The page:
Give us a well-told true-crime story over a traditional thriller any day. People Who Eat Darkness, Richard Lloyd Parry's account of a British-born bar hostess in Japan who goes missing, is 400-plus riveting pages of painstaking reconstruction, astute observation, and insightful cultural commentary centered on a crime. In 2000, 21-year-old Lucie Blackman moved to Japan to work as a drinking companion for wealthy men in a Tokyo nightclub, a job requiring plenty of submissive behavior (listening to the sexual fantasies of drunk salarymen wasn't even the worst of it). Parry delves into Lucie's pre-Japan life and meticulously pieces together her last days; he also, over many years, gathers and analyzes information from Lucie's family and friends, other hostesses and their customers, and, of course, the police. Most impressive is Parry's ability, after going on two decades as the Tokyo correspondent for two newspapers, to explicate the differences between Eastern and Western attitudes toward sexual behavior, social class, and the law. He articulates the pressures on Japanese men and the yearnings of Western women, though neither group comes off as particularly sympathetic or kind. Copiously detailed, Parry's book tells the truth not just about the violent end to one young life but about the ways gender and culture affect us all.
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Photo: Ben Goldstein/Studio DKingdom of Strangers
By Zoë Ferraris
When a bedouin retrieving a sheep in the desert finds a female body buried in a sand dune and the coroner's main concern is that no man should commit a "virtue crime" by touching the corpse, we know we're not in Kansas anymore. In fact, we're in Jeddah, Saudi Arabia, with Katya Hijazi, a lab technician whose lofty career aspirations hardly befit a pious Saudi woman. In Zoë Ferraris's third Hijazi mystery, Kingdom of Strangers, the makeshift grave actually contains 19 bodies, all of them women, mostly Asian immigrants, shot execution-style and missing their hands. The suspenseful unraveling of clues dating back ten years mixes with an insightful look at Saudi social politics. Example: The police inspector, Ibrahim Zahrani, confides to Katya that he has been conducting an adulterous affair (punishable by public beheading) with Sabria Gampon, the beautiful Filipina housemaid who has disappeared. Meanwhile, Katya is ambivalent about committing to her fiancé, the devout Nayir, who is struggling to accept her unconventional behavior. Thanks to Ferraris's watchful eye, we see how both men and women are isolated within their culture and how severely they're punished when they break the code.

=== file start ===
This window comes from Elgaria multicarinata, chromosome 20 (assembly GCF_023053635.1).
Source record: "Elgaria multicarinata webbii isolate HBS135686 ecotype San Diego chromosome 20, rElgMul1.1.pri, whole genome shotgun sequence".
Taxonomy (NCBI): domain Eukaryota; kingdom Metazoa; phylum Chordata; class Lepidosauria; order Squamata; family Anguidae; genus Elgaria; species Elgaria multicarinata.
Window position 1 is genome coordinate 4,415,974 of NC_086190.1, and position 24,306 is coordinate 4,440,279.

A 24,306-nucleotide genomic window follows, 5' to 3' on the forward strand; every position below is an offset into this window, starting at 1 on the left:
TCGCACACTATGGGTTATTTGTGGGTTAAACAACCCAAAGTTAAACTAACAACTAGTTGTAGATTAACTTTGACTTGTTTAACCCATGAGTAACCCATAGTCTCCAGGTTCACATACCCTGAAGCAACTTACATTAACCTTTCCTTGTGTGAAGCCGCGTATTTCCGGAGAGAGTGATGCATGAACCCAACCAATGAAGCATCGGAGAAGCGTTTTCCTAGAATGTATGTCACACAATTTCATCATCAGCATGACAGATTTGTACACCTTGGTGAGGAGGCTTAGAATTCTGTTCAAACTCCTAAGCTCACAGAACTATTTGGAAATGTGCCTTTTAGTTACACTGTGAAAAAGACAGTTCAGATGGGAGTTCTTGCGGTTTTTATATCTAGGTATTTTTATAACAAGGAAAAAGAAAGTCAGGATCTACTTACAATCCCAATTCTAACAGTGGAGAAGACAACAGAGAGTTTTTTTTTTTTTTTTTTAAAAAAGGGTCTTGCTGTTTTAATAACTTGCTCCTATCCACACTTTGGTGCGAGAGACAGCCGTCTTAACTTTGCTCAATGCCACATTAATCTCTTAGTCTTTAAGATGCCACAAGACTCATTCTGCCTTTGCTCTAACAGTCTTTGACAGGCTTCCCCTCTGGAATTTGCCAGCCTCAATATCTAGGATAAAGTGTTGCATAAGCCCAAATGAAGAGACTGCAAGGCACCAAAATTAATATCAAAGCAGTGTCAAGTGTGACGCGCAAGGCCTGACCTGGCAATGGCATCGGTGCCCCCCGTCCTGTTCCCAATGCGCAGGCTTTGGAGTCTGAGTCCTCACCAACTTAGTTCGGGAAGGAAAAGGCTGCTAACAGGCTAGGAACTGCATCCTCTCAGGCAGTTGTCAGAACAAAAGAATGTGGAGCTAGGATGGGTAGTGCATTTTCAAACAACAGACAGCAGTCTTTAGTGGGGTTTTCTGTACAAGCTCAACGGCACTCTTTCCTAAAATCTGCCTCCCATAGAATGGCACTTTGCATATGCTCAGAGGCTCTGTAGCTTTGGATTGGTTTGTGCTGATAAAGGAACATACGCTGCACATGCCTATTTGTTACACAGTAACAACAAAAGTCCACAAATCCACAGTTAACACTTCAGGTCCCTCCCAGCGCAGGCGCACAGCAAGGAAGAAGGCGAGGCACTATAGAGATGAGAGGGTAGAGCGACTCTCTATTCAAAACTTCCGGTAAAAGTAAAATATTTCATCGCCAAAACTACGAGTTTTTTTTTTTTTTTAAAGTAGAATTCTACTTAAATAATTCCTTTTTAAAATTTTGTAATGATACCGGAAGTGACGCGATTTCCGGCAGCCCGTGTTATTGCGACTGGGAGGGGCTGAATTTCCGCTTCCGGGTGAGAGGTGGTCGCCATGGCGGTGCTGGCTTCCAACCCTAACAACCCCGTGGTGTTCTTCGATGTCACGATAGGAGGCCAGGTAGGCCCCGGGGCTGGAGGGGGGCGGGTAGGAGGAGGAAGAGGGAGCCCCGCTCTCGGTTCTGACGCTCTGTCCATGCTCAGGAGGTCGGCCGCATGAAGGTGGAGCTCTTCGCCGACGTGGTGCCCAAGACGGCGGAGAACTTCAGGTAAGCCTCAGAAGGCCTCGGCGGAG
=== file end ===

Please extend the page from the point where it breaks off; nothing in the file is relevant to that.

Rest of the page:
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By Therese Bohman
Most thrillers conclude by exposing a killer. Drowned, on the other hand, ends with a larger, more upsetting truth: how we expose ourselves. Young, lost Marina has left her student life in Stockholm to visit her exquisitely beautiful sister, Stella, who just happens to live a life of pastoral bliss with her brilliant artistic older boyfriend. Each day of summer slides by, languorous walks through the gardens and greenhouses filled with orchids and evenings in the living room "like a jewelry box." But when Stella's boyfriend begins to look at Marina--in that way that's just not kosher--a disquieting atmosphere takes over the house. Author Therese Bohman could be lumped in with the other Scandinavian authors who have taken over the mystery world since The Girl with the Dragon Tattoo, but her story is more quiet and nuanced, her writing lush enough to create a landscape painting with every scene. No shoot-outs, showdowns or explosions end this story, but be prepared to gasp all the same, not with fear, but with understanding.